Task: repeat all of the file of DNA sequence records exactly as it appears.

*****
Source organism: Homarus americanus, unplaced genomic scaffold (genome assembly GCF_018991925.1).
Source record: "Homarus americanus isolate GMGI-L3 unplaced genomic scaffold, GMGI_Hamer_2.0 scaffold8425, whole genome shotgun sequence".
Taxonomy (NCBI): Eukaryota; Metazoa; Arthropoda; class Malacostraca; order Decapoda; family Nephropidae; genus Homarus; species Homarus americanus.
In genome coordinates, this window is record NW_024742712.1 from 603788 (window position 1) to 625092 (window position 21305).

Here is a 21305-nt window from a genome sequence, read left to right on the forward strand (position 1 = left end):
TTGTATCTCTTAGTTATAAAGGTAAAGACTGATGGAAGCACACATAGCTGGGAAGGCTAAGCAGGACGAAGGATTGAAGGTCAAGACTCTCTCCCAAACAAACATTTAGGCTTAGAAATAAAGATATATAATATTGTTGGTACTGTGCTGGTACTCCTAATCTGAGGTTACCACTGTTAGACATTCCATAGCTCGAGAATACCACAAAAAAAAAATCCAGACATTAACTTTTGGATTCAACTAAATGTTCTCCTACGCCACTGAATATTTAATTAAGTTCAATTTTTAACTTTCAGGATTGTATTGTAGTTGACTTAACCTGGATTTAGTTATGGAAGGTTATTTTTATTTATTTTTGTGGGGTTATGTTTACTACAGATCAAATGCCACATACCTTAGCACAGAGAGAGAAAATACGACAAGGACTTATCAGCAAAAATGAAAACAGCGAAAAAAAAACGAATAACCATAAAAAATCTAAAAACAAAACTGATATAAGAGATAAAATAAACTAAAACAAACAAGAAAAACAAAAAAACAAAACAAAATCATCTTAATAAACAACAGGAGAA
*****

Source organism: Homarus americanus, unplaced genomic scaffold (genome assembly GCF_018991925.1).
Source record: "Homarus americanus isolate GMGI-L3 unplaced genomic scaffold, GMGI_Hamer_2.0 scaffold8425, whole genome shotgun sequence".
Taxonomy (NCBI): Eukaryota; Metazoa; Arthropoda; class Malacostraca; order Decapoda; family Nephropidae; genus Homarus; species Homarus americanus.
In genome coordinates, this window is record NW_024742712.1 from 603788 (window position 1) to 625092 (window position 21305).

Here is a 21305-nt window from a genome sequence, read left to right on the forward strand (position 1 = left end):
TTGTATCTCTTAGTTATAAAGGTAAAGACTGATGGAAGCACACATAGCTGGGAAGGCTAAGCAGGACGAAGGATTGAAGGTCAAGACTCTCTCCCAAACAAACATTTAGGCTTAGAAATAAAGATATATAATATTGTTGGTACTGTGCTGGTACTCCTAATCTGAGGTTACCACTGTTAGACATTCCATAGCTCGAGAATACCACAAAAAAAAAATCCAGACATTAACTTTTGGATTCAACTAAATGTTCTCCTACGCCACTGAATATTTAATTAAGTTCAATTTTTAACTTTCAGGATTGTATTGTAGTTGACTTAACCTGGATTTAGTTATGGAAGGTTATTTTTATTTATTTTTGTGGGGTTATGTTTACTACAGATCAAATGCCACATACCTTAGCACAGAGAGAGAAAATACGACAAGGACTTATCAGCAAAAATGAAAACAGCGAAAAAAAAACGAATAACCATAAAAAATCTAAAAACAAAACTGATATAAGAGATAAAATAAACTAAAACAAACAAGAAAAACAAAAAAACAAAACAAAATCATCTTAATAAACAACAGGAGAA